Far-left politics

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Far-left politics are political views located further on the left of the left-right spectrum than the standard political left. The term has been used to describe ideologies such as: communism, anarchism, neo-Marxism, anarcho-communism, left-communism, Marxism–Leninism, Stalinism, Trotskyism, and Maoism.[1][2][3]

Europe[edit]

Far-left New Anticapitalist Party during a demonstration against pension reform in October 2010 in Paris.

Luke March of the School of Social and Political Science at the University of Edinburgh defines the far-left in Europe as those who position themselves to the left of social democracy, which they see as insufficiently left-wing. The two main sub-types are called the radical left, who desire fundamental changes to neo-liberal globalist capitalism and progressive reform of democracy (such as direct democracy and the inclusion of marginalised communities), and the extreme left, who denounce liberal democracy as a "compromise with bourgeois political forces," and define capitalism more strictly.

March states that "compared with the international communist movement 30 years ago, the far left has undergone a process of profound de-radicalisation. The extreme left is marginal in most places." March specifies four major subgroups within contemporary European far-left politics: communists, which he states exist only as a "commitment to Marxism (of sorts)" and a "historical sense of the movement"; democratic socialists, who reject both totalitarianism and neo-liberalism, are "in many cases non-Marxist," and support environmental issues and "substantive democracy"; populist socialists who are similar but "overlaid with a stronger anti-elite, anti-establishment appeal"; and social populists, who evidence "a dominant personalist leadership, relatively weak organisation and essentially incoherent ideology," "fusing left-wing and right-wing themes behind an anti-establishment appeal" (true Populists).[4]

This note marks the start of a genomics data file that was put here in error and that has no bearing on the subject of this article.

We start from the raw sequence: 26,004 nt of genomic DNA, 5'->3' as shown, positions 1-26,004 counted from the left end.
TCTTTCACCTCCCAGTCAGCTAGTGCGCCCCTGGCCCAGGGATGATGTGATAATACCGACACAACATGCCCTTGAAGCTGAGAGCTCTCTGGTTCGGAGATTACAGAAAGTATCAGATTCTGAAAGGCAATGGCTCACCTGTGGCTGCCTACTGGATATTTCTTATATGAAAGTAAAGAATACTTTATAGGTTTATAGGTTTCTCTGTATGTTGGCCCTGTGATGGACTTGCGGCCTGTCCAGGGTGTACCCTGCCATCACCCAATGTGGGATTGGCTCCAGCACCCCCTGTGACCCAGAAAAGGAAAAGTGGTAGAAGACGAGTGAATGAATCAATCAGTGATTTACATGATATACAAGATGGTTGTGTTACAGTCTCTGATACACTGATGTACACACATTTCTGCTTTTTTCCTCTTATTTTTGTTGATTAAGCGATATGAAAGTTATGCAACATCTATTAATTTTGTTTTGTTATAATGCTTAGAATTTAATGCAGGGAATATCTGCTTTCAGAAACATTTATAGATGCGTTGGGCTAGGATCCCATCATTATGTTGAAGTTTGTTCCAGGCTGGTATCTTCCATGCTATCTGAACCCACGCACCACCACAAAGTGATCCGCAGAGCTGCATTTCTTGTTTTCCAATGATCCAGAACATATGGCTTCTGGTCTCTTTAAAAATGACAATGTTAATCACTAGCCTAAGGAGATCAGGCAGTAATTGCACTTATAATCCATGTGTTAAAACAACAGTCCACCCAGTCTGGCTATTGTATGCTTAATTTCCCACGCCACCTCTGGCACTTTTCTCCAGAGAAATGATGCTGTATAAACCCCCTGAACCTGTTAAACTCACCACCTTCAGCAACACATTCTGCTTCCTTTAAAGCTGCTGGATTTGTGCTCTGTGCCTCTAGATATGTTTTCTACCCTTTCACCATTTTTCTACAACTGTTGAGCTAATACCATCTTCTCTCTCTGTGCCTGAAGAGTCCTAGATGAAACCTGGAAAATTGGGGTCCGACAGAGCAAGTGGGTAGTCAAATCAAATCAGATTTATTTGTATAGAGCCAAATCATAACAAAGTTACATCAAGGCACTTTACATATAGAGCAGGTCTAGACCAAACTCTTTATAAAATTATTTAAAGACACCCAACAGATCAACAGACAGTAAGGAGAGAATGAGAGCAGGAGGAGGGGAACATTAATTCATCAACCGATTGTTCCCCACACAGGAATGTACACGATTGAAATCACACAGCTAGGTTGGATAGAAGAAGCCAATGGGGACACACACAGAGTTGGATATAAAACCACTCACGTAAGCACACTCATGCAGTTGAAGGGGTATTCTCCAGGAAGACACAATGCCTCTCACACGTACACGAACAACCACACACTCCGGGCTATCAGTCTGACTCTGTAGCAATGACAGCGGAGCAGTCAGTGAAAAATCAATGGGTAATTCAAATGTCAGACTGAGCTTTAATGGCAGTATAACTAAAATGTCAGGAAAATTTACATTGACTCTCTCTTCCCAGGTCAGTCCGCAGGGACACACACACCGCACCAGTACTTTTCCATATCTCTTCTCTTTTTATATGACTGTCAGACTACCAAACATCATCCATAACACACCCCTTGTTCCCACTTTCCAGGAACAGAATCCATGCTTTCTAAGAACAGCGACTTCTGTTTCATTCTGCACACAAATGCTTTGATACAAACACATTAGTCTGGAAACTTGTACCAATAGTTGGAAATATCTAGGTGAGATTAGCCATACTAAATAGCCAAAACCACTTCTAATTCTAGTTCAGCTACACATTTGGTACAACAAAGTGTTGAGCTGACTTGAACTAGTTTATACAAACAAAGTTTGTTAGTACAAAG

To distinguish the far left from the moderate left, March and Mudde identify three "useful criteria": firstly, they reject the underlying socio-economic structure of contemporary capitalism; secondly, they advocate alternative economic and power structures involving redistribution of resources from political elites; and thirdly, they are internationalist, seeing causality between imperialism and globalism and regional socio-economic issues.[5] Some sources classify the far-left under the category of populist socialist parties.[6]

Vít Hloušek and Lubomír Kopeček suggest secondary characteristics, such as anti-Americanism, anti-globalization, opposition to NATO and in some cases a rejection of European integration.[7]

In France, the term extrême-gauche ("far-left") is a generally accepted term for political groups that position themselves to the left of the Socialist Party, such as Trotskyists, Maoists, anarcho-communists and New Leftists. Some, such as political scientist Serge Cosseron, limit the scope to the left of the French Communist Party,[8] but there is no real consensus.